As a general rule it is undoubtedly true that it is the facts which a witness gives of the conduct, acts, manner, and conversations of the defendant which constitute the greatest value of his testimony, and that the testimony of a witness having but a limited knowledge upon these matters ordinarily has but little, if any, weight with the jury; but it is not true that a witness is bound to give, or that he can in all cases give, the glare of the eye, the wild look, the peculiar expressions, or strange demeanor of the defendant. There are many cases where the mental condition of a person depends as much, or more, upon his looks and gestures, connected with his acts, conduct, or conversation, as upon the words and actions themselves; and it would be difficult, and sometimes impossible, for the witness to intelligently give all of the details upon which his opinion is based.
20 Nev. at 345-46 (emphasis added).
In Washington v. Texas, 388 U.S. 14, 19 (1967), the United States Supreme Court announced that few rights are more fundamental in our jurisprudence than that of an accused to present his or her version of the facts. Here Riggins was not permitted to present his version of the facts because evidence crucial to that version was suppressed by the drugs that had permeated his brain. Throughout the trial the jury sat and watched Riggins in a controlled and to the jurors what was apparently his normal mental state. Little wonder it is that the jury concluded that Riggins was in a similar, composed state at the time of the bizarre and brutal slaying in this case.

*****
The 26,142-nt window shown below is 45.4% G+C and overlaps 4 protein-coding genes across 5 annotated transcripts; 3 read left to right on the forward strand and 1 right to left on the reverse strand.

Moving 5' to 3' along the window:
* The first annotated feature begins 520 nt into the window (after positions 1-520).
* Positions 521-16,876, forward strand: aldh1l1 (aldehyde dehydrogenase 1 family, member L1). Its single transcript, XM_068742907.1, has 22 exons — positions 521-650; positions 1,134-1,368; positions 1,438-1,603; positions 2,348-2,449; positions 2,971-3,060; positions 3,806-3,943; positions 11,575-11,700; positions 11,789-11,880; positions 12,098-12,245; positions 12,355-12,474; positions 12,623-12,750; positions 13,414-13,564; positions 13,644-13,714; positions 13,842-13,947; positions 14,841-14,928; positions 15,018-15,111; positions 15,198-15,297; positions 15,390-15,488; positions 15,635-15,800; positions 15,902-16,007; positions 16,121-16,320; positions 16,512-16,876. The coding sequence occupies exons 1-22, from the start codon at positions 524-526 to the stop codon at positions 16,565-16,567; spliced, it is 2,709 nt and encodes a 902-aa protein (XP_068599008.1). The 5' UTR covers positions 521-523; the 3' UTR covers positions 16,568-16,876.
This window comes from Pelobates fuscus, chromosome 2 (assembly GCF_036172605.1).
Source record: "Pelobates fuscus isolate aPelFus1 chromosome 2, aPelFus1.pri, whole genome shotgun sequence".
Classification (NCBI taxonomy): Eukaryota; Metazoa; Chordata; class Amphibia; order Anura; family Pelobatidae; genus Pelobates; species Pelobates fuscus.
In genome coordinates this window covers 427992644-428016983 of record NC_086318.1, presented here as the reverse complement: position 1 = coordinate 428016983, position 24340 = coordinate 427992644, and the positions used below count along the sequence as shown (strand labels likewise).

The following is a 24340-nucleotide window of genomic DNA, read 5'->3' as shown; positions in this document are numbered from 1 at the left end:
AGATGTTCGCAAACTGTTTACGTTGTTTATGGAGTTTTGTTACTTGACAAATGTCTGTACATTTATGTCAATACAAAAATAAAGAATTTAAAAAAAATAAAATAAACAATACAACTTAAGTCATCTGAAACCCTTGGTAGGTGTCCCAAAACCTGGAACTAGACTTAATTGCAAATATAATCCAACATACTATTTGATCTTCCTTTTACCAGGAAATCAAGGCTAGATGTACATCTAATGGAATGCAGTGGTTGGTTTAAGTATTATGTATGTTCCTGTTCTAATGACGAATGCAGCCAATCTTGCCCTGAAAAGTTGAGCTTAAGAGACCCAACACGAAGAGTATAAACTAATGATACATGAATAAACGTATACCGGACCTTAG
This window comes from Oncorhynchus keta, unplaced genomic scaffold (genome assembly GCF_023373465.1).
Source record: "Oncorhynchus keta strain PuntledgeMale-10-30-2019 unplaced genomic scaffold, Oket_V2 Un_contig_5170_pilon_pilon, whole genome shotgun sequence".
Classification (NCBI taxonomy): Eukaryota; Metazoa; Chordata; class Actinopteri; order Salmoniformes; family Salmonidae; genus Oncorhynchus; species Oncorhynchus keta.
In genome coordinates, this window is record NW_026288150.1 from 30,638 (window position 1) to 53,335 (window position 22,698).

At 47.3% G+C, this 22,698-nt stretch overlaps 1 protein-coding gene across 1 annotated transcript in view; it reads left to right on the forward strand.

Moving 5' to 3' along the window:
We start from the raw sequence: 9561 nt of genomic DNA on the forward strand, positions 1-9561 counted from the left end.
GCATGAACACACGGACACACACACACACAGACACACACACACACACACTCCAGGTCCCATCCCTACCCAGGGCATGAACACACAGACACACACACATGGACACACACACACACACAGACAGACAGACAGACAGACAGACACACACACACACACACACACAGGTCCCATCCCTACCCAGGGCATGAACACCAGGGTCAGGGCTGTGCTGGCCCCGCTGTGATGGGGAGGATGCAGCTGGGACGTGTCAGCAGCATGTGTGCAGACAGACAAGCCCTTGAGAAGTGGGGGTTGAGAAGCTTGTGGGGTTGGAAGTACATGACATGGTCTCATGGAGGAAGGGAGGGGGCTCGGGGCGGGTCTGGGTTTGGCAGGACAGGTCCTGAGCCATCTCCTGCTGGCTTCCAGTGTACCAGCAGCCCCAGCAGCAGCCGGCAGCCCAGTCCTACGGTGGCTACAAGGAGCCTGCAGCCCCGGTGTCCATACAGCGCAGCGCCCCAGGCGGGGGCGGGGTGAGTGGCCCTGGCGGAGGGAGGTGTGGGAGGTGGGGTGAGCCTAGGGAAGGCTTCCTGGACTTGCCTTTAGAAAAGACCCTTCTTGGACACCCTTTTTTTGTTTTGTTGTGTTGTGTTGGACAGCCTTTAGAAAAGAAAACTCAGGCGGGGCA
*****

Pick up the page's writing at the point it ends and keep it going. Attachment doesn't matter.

In disapproving the forceful administration of mind-altering drugs to criminal defendants, I do not mean to be understood as saying that these drugs should never be employed in a prosecutorial context. There may be times when the defendant himself may seek the help of these drugs; and there may even be ways in which the drugs can be employed in a manner in which the defendant's basic right to be and remain himself is not curtailed. I object only to forcing drugs upon people who do not want to be drugged.